Scenarios to explain the overstress failure of the recovered bolts

Technical analysis of the three provided landing gear mount bolt remnants were of the appropriate specification and they had no pre-existing defects. The fracture surfaces showed they had sustained an overstress failure due to shear loads.

The ATSB considered two possible scenarios with regards to the 24 August landing gear collapse:

  • the shear overstress failure of all eight mount bolts due to significant landing loads
  • the migration and release of five mount bolts that were not safety wired and the overstress failure of the three remaining bolts during normal landing loads.

Possible overstress failure of all eight bolts

The operator’s LAME indicated that all eight mount bolts had failed in shear overstress during the landing. Apart from the three sheared bolt head remnants, the LAME was unable to provide any additional photographic or physical evidence to support that scenario; instead reporting that the five other sheared bolt remnants and the special nut were lost during repair activity. The LAME was unable to recall the circumstances regarding the removal of the eight bolt shanks and their threaded portions during the repair activity, and their subsequent whereabouts was not supplied.

In a scenario where all eight bolts fail in shear overstress, their shanks and threaded portion should retain the special nut in the landing gear leg, and the bolt heads should still be safety wired together, at least in pairs. Evidence such as the five missing bolts, the remaining threaded bolt shanks, and the special nut would have provided supporting evidence to show that all eight bolts were fitted and secure at the time of the 24 August occurrence. However, the only supporting evidence was the LAME’s statement.

Possible migration of five unsecured bolts

Evidence to support the migration of five bolts that were not safety wired was as follows:

  • The aircraft manufacturer reported that there have not been any taxi, take-off or landing incidents or accidents where all the landing gear bolts had sheared in overstress.
  • The manufacturer designed the landing gear to twist and deform at a waisted section during hard landings before landing loads were significant enough to deform the airframe and shear the mount bolts. VH-BFS’s landing gear was not twisted at the waisted section and was refitted to the aircraft during the repair activity.
  • The manufacturer reported that, during pre-production testing, the original installation of four mount bolts would shear in overstress rather than deform the landing gear leg. Therefore, an aircraft with four or less bolts fitted would likely shear those bolts.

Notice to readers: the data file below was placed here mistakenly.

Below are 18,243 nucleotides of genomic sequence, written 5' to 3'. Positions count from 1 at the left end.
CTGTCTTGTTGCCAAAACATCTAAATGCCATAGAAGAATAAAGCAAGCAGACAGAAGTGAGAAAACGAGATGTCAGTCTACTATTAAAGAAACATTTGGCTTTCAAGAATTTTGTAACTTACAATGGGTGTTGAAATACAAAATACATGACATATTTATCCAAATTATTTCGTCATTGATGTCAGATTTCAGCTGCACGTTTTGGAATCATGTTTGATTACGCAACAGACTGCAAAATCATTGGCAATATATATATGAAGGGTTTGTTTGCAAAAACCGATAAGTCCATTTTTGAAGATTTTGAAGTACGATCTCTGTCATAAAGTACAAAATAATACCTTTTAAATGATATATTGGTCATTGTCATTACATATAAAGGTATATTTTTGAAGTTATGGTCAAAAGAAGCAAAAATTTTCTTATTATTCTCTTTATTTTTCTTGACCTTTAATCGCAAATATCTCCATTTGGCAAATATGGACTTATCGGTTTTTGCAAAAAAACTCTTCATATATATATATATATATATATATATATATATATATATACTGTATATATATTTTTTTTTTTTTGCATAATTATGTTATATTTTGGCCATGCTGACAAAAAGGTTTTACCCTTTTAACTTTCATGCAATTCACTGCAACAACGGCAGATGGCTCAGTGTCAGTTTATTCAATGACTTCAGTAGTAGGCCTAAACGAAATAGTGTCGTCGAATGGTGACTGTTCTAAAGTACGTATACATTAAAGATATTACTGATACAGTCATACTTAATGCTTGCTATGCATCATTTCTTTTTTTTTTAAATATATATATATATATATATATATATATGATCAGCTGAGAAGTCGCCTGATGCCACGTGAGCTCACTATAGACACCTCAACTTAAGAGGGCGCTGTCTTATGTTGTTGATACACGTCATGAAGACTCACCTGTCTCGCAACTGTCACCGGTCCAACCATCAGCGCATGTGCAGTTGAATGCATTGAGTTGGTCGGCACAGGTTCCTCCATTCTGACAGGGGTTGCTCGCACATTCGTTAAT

• The landing was reported to have been normal with no excessive loads.
  • There was no physical or photographic evidence available to show that the five bolts had sheared in overstress.
  • The bolts examined were the correct type and fit for purpose.

ATSB analysis of the two scenarios

In the absence of a hard/abnormal landing, it would be unlikely for all eight mount bolts to fail in shear overstress provided they were all secured, the correct type, and fit for purpose. Further details about the recovery, repair and the replacement of parts requested by the ATSB was not forthcoming. Therefore, the ATSB could not assure itself that the LAME’s account was entirely accurate.

The ATSB considered that, based on the available evidence, it was probable that the landing gear was not secured by all eight bolts prior to landing. It was also considered probable some bolts were not safety wired to ensure that they could not migrate out during numerous landing and take-off cycles. The replacement of the landing gear in 2009 due to the previous axle failure was at least one point in time where the bolts were removed and refitted with the possibility that they were not resecured by safety wire.

Access to the upper mounting bolts for safety wiring is limited by their proximity to the underside of the cabin floor. However, removal of this requirement could have been accomplished by retrofitting a main landing gear mount bolt retaining cap.

Each periodic (100 hourly) inspection required the examination of the landing gear securing points, which included the eight mount bolts. It was estimated that at least six periodic (100-hourly) inspections were conducted on VH-BFS every year. Each of those inspections provided an opportunity to identify an underlying issue with the security of the landing gear before it progressed to the point of failure.

Right main landing gear axle fracture

Landing gear axle examination

Technical analysis of axle fracture surfaces showed that a fatigue crack formed and propagated undetected around two thirds of the axle circumference along the weld and eventually failed in a weakened state during a normal beach landing. Examination of the weld points on the axle indicated that there was a low weld penetration at the axle attach sleeve. A combination of low weld penetration, operations on uneven beach ALAs and high landing cycles in a highly corrosive environment may have increased the crack initiation and propagation rate. Corrosion pitting inside the fracture surfaces indicated that the crack had been present for a significant period of time.